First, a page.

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Figure 1
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Figure 2
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Team 24

Team Members

Faculty Advisor

Berk Alpay
Aditya Kulkarni
Justin Oviedo
Steven Santos
Pablo Rodriguez

Derek Aguiar

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Predicting Drug Side Effects from Chemical Signatures

Drug development is an expensive process that requires major investments of time and resources in drugs that may turn out to exhibit severe side effects during clinical trials. To accelerate drug discovery, many machine learning methods have been developed to predict side effects of candidate drugs. However, available data processing pipelines are difficult to execute, evaluations of methods are opaque, and comparisons between them are sparse.

In our project, we implemented eight side effect prediction methods and wrapped them into a user-friendly API. To increase the generality of our analyses, we processed two independent datasets. One is the FDA’s FAERS database containing clinical reports of adverse reactions to prescribed drugs. Since these data are input by different doctors, the data is unorganized, inconsistent, and incomplete. We created a pipeline to identify duplicate reports, correct invalid entries using string alignment, and summarize the strength of association between drugs and side effects using a statistic that adjusts for biases in case reporting.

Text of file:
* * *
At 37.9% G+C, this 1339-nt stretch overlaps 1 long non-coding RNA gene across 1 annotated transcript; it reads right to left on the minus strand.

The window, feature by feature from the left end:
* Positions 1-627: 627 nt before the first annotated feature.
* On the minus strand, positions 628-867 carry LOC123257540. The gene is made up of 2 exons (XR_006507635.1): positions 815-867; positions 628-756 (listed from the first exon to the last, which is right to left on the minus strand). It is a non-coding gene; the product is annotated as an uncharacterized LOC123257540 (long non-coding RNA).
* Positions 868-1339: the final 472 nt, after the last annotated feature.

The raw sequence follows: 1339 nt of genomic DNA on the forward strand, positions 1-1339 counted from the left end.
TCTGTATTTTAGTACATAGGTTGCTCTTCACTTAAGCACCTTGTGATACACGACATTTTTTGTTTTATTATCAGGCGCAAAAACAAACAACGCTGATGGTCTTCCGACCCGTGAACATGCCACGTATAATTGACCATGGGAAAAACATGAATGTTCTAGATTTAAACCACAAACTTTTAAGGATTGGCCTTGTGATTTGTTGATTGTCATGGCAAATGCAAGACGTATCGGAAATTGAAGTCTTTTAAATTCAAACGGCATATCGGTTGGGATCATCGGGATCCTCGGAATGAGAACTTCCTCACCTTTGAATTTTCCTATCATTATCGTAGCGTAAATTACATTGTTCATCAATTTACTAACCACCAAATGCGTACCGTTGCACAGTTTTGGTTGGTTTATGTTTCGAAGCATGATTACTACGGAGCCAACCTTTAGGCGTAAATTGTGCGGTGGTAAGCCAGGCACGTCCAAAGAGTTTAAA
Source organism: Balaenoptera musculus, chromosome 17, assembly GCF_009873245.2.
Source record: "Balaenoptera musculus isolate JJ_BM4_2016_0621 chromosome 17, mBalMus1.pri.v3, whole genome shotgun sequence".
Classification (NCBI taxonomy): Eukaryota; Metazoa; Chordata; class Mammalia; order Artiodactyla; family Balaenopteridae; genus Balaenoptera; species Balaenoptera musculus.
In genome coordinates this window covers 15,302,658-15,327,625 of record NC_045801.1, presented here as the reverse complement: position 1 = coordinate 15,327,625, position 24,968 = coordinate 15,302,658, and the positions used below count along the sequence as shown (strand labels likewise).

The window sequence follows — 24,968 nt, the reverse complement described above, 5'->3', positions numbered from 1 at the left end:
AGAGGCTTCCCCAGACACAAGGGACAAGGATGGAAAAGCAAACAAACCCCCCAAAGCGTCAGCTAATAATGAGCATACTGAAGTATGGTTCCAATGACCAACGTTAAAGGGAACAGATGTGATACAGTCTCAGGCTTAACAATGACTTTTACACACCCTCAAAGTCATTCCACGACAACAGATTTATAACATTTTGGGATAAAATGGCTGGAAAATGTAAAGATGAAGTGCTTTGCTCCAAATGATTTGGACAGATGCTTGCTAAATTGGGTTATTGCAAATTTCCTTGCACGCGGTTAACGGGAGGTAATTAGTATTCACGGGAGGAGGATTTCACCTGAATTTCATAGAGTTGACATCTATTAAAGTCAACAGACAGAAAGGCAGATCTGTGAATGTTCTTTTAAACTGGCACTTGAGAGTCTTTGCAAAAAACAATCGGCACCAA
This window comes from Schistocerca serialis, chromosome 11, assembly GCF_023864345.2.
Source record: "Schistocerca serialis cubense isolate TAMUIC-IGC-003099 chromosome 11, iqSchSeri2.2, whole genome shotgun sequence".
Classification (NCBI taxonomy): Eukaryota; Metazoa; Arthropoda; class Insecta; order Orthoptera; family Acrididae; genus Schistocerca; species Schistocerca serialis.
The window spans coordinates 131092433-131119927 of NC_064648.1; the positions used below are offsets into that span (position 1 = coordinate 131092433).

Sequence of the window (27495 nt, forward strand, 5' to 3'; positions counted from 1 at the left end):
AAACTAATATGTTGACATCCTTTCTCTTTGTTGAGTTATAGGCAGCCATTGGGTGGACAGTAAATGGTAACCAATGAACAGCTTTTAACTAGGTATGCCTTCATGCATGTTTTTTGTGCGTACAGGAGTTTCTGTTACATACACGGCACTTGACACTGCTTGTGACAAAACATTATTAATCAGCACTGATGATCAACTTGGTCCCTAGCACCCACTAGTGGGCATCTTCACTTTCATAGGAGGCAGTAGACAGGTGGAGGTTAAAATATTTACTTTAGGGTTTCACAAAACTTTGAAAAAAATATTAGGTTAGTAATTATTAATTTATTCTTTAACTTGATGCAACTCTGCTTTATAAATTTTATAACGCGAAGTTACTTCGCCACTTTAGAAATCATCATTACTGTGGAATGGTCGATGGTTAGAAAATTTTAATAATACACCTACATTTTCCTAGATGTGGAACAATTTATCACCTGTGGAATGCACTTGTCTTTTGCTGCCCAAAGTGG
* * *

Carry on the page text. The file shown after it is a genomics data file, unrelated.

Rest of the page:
We then established a baseline for comparison – a classifier that ignores chemistry and just predicts the empirical frequency of each side effect. Surprisingly, we found that this method is similarly accurate as chemistry-based models as measured by the two most popular metrics in this field. In fact, we developed statistical theory and simulations that explain these results and evaluated our models on other metrics along several different axes.

These results led us to the conclusion that a finer-grained approach must be taken to understand the predictions of side effect models. To aid in this, we created a visualization tool that drug developers can use to interpret chemical spaces and uncover trends in model behavior normally hidden by aggregate scores. In summary, our work increases the quality, interpretability, and accessibility of side effect modeling in the pharmaceutical industry.